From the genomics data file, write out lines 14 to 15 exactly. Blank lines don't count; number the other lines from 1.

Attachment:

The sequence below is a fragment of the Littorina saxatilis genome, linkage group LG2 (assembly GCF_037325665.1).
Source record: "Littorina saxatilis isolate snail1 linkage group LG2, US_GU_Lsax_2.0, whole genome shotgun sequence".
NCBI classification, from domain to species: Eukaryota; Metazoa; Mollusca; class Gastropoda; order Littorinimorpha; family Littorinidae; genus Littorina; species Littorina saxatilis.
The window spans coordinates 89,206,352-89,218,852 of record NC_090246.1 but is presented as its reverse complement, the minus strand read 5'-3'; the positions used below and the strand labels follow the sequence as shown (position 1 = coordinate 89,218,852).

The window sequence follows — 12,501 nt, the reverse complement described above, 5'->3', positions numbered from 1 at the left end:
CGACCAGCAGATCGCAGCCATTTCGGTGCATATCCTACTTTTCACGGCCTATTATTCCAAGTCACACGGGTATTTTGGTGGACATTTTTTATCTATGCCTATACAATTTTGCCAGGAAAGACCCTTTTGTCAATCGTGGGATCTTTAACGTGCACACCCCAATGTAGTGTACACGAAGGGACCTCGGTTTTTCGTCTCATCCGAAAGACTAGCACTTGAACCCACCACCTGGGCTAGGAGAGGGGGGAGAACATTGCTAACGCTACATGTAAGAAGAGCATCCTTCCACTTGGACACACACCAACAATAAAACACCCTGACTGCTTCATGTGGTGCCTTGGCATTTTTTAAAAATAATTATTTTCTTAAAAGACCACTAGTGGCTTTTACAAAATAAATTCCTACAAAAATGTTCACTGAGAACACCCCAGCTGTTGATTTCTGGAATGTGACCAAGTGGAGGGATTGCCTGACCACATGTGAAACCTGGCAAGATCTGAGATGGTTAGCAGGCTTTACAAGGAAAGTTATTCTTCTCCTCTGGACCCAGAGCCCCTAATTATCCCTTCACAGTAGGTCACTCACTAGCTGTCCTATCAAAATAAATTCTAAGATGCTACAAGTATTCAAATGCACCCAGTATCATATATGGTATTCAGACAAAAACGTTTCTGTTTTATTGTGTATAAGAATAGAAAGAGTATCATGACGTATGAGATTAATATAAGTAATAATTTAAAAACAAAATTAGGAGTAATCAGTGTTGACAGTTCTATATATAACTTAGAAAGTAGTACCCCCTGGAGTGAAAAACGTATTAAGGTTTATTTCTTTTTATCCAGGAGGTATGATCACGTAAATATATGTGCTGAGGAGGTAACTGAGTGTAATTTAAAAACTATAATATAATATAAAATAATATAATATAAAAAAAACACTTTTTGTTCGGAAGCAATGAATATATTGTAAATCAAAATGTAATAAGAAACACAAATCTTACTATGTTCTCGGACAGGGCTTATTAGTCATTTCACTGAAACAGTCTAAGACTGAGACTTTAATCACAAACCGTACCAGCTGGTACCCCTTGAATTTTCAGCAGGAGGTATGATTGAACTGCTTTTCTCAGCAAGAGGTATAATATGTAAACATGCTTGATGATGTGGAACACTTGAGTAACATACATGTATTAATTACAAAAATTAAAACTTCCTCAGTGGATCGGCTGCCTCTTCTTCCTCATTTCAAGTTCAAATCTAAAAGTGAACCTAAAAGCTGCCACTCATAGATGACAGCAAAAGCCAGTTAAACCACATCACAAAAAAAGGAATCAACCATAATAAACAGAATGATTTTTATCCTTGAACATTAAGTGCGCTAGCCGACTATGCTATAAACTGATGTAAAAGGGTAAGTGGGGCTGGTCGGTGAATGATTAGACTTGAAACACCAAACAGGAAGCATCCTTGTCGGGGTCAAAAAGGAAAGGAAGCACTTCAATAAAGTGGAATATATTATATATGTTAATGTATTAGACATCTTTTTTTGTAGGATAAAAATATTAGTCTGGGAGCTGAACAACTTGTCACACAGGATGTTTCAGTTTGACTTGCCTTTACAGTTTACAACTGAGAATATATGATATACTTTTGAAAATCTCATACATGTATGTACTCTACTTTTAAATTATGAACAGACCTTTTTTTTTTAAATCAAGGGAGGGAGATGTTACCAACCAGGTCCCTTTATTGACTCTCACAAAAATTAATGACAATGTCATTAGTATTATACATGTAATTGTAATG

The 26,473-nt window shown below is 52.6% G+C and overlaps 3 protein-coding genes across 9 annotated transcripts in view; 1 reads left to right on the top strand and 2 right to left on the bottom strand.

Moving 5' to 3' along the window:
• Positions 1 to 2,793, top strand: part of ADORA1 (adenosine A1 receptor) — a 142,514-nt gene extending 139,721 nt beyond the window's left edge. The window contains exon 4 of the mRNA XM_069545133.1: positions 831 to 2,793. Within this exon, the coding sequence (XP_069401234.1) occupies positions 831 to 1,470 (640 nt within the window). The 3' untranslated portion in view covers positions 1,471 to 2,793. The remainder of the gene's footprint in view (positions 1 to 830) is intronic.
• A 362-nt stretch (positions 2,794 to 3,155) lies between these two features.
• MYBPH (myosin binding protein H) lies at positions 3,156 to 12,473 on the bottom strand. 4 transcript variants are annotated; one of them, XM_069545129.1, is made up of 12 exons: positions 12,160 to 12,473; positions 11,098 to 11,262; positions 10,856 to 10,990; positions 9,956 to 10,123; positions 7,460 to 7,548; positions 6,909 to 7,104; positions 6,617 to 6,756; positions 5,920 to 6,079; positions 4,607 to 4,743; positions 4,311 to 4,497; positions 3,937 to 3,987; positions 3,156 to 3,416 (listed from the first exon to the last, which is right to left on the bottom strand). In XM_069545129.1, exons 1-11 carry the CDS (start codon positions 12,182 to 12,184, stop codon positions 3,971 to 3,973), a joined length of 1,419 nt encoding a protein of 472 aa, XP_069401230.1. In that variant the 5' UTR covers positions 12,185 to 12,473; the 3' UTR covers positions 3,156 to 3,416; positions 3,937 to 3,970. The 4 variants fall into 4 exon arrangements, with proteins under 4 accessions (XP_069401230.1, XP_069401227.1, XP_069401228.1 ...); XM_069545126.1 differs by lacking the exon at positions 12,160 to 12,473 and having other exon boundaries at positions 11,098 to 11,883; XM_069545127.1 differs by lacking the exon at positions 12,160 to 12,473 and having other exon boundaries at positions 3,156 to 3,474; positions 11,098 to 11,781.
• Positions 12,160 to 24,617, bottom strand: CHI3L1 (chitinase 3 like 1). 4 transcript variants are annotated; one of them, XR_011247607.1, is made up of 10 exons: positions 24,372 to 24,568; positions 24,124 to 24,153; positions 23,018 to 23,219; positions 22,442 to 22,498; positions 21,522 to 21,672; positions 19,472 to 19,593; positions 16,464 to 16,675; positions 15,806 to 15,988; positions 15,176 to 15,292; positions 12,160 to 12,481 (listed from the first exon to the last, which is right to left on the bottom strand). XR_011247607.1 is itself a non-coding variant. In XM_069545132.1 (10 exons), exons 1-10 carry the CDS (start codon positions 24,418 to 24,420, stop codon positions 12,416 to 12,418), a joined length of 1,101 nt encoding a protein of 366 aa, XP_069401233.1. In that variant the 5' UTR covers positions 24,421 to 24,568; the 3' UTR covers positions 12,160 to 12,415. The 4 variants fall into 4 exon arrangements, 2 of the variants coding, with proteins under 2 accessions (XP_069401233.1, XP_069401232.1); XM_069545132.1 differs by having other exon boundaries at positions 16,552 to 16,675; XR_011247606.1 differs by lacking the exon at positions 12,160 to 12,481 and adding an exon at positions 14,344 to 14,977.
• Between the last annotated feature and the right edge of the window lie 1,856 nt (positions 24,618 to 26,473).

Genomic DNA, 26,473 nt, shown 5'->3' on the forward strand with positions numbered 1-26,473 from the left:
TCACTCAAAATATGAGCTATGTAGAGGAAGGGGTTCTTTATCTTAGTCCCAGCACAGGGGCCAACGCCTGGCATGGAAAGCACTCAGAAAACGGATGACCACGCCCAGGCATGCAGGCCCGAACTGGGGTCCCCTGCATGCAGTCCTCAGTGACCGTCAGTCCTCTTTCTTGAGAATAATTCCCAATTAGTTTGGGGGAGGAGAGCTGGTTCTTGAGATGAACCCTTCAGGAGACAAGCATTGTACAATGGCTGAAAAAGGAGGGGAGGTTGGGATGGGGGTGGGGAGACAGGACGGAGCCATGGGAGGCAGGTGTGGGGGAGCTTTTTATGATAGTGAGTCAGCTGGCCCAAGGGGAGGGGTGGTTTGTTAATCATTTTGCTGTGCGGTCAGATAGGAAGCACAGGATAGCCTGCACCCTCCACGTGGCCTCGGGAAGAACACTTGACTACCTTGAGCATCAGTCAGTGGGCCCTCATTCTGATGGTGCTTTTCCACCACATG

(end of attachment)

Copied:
Genomic DNA, 26,473 nt, shown 5'->3' on the forward strand with positions numbered 1-26,473 from the left:
TCACTCAAAATATGAGCTATGTAGAGGAAGGGGTTCTTTATCTTAGTCCCAGCACAGGGGCCAACGCCTGGCATGGAAAGCACTCAGAAAACGGATGACCACGCCCAGGCATGCAGGCCCGAACTGGGGTCCCCTGCATGCAGTCCTCAGTGACCGTCAGTCCTCTTTCTTGAGAATAATTCCCAATTAGTTTGGGGGAGGAGAGCTGGTTCTTGAGATGAACCCTTCAGGAGACAAGCATTGTACAATGGCTGAAAAAGGAGGGGAGGTTGGGATGGGGGTGGGGAGACAGGACGGAGCCATGGGAGGCAGGTGTGGGGGAGCTTTTTATGATAGTGAGTCAGCTGGCCCAAGGGGAGGGGTGGTTTGTTAATCATTTTGCTGTGCGGTCAGATAGGAAGCACAGGATAGCCTGCACCCTCCACGTGGCCTCGGGAAGAACACTTGACTACCTTGAGCATCAGTCAGTGGGCCCTCATTCTGATGGTGCTTTTCCACCACATG